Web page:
Thinking about raising livestock guardian dogs on your farm, but not sure where to start? I’m sharing some of our favorite items to make raising livestock guardian dogs as easy as possible.
Raising livestock guardian dogs
Soon after moving to the farm, we noticed a significant amount of coyote behavior in the pastures. We weren’t surprised – coyotes are extremely brazen in our area and are known to casually walk through neighborhoods completely unfazed by humans. Our farm was also vacant for 15+ years, so the wildlife activity was extremely high. Finding a coyote here and there is inevitable, but finding one lurking in the back pasture multiple mornings per week in clear sight of the chicken coop while staring at me? No thanks. Finding hundreds of coyotes tracks right outside our fencing every time it snowed? I’ll take a pass.
I wanted to feel safe and confident with our kids running around on the farm, but the amount of coyotes made me feel extremely uncomfortable. Not to mention, our almost 100 animals clearly needed some extra protection from predators! After spending months attempting to convince my husband, we finally decided to start raising livestock guardian dogs on our homestead. Since adding our two Great Pyrenees to the farm, our coyote problem has virtually been eliminated. I haven’t seen a coyote in months, and I’ve seen perhaps a total of two since bringing our pups home. I’m not naive to the fact that coyotes still roam the farm at night, and sometimes I can still hear them yipping. But now when I hear our LGD’s barking at 2AM, I know it’s because they can either see or sense that something is out of place on the farm, and that gives me a whole lot of comfort.
LGD’s are working dogs
When raising livestock guardian dogs, it’s important to remember that they take their jobs very seriously. Their primarily responsibility is to protect their pack. This not only includes livestock, but also includes their humans. I highly discourage approaching a livestock guardian dog for the first time without the owner present. Remember – their job is to protect, so they may perceive you as a threat. The way our pups watch their humans while we do chores and the kids run around makes my heart so happy. They are simultaneously the most gentle, yet ferocious, dogs around.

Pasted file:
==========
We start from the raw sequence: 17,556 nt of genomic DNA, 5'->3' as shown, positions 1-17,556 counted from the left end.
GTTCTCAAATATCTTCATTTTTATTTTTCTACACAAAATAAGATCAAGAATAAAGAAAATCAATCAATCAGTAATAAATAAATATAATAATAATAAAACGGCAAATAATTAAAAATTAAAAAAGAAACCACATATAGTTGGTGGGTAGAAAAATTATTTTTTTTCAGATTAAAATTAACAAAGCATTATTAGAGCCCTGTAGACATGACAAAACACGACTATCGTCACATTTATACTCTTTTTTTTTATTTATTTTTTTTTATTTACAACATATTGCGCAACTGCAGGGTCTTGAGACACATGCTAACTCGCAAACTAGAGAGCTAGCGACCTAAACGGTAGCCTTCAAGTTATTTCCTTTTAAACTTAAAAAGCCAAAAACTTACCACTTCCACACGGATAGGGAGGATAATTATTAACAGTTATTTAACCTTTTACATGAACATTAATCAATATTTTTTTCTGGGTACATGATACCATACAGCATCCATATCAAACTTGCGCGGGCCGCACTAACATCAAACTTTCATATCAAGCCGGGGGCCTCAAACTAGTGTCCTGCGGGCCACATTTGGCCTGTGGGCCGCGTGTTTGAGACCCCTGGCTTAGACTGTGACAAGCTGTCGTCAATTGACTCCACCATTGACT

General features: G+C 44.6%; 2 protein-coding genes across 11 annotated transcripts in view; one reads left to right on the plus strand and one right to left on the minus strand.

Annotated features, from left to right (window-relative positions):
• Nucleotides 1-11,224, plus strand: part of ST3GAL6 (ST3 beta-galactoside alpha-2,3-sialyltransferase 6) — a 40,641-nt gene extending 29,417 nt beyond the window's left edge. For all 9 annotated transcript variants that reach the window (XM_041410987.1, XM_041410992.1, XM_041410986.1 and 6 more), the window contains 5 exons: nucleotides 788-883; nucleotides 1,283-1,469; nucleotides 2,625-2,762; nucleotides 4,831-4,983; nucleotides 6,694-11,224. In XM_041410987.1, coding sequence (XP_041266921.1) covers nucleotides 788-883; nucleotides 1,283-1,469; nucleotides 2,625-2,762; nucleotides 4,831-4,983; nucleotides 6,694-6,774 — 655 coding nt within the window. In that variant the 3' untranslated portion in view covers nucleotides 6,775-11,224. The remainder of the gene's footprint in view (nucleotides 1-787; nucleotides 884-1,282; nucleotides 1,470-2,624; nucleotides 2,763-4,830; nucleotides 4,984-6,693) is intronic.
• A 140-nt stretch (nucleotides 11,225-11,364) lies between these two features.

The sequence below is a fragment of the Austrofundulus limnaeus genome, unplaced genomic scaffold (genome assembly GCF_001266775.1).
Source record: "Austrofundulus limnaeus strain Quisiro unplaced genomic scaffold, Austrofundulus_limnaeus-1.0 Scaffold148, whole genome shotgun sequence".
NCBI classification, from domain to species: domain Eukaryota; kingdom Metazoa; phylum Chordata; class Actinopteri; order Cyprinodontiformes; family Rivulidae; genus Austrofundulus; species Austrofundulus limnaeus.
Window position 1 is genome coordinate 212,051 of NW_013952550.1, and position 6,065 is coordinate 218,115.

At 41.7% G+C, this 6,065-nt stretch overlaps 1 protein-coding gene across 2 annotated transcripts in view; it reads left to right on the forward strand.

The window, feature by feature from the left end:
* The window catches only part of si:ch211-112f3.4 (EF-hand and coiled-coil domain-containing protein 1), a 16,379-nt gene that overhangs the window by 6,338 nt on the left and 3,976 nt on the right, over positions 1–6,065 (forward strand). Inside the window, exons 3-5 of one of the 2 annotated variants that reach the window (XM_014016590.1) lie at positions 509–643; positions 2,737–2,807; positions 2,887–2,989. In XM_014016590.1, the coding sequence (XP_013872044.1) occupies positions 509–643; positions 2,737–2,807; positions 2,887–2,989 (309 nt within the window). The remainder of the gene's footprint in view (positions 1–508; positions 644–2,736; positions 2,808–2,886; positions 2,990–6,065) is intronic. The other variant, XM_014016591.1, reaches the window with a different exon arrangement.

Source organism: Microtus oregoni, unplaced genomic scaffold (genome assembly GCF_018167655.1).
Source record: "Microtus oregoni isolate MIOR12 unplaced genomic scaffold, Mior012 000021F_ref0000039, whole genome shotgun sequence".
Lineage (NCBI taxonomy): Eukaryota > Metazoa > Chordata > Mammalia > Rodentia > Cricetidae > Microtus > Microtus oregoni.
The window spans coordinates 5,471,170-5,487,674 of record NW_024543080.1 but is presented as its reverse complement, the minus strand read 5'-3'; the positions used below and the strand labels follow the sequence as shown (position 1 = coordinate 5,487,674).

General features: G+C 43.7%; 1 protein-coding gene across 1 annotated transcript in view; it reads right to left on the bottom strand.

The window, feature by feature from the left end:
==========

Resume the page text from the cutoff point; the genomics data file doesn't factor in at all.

Okay, did I convince you to start raising livestock guardian dogs on your farm yet?! If yes, then check out some of our favorite items to make the process go smoothly below.
Raising livestock guardian dogs: Grooming & Health Maintenance
- Shedding Brush: Great Pyrenees grow a thick coat for winter, which means they shed A LOT come spring time. Their coat easily becomes matted, so it’s important to brush them regularly. Skip the fancy brushes in favor of this Wahl option. (slightly different than ours, but Amazon option here.)
- Grain Free Food: When raising livestock guardian dogs, it’s important to feed a high quality, grain free food. (If raw food is in your budget, then even better.) We’ve been using the WholeHearted grain free food with good results.
- Heartworm: As always, dogs need a monthly Heartworm preventative. Be sure to take your new pups to the vet as soon as possible after bringing them home to your farm, and don’t forget to get a fecal test done. Both Otis and Leroy tested positive for intestinal parasites immediately after we picked them up, which could have caused long-term health consequences if they weren’t treated properly. Thankfully, our pups tested negative for parasites during their follow up test. Not only does Heartguard protect against Heartworm, but it is also used a preventative (and treatment) for various intestinal parasites as well. Your vet will prescribe this medication.
- Flea/Tick: Our LGD’s live outside 100% of the time, which means that it’s extra important for them to have monthly flea/tick prevention.
Raising livestock guardian dogs: Training
- GPS tracker: Great Pyrenees are known roamers and love exploring their boundary lines. Although we have electric fencing, I worried that our pups would escape the fencing (it happened immediately after we brought them home), so we started putting a GPS tracker on them at night. A few cons – the tracker is not overly-secure on the collar and has fallen off (and consequently, became a chew toy for our curious puppies.) Sometimes the GPS tracker also loses signal and shows that your pup left the boundaries, when in actuality they didn’t. It’s not perfect, but also calmed my nerves the first few weeks.)
- Shock collar: when using a shock collar for training purposes, please be responsible. We have not needed to use our shock collars in month.
And that’s it! Raising livestock guardian dogs is such a wonderful experience. Watching your pups come into their own and become the primarily protectors of their pack is so rewarding!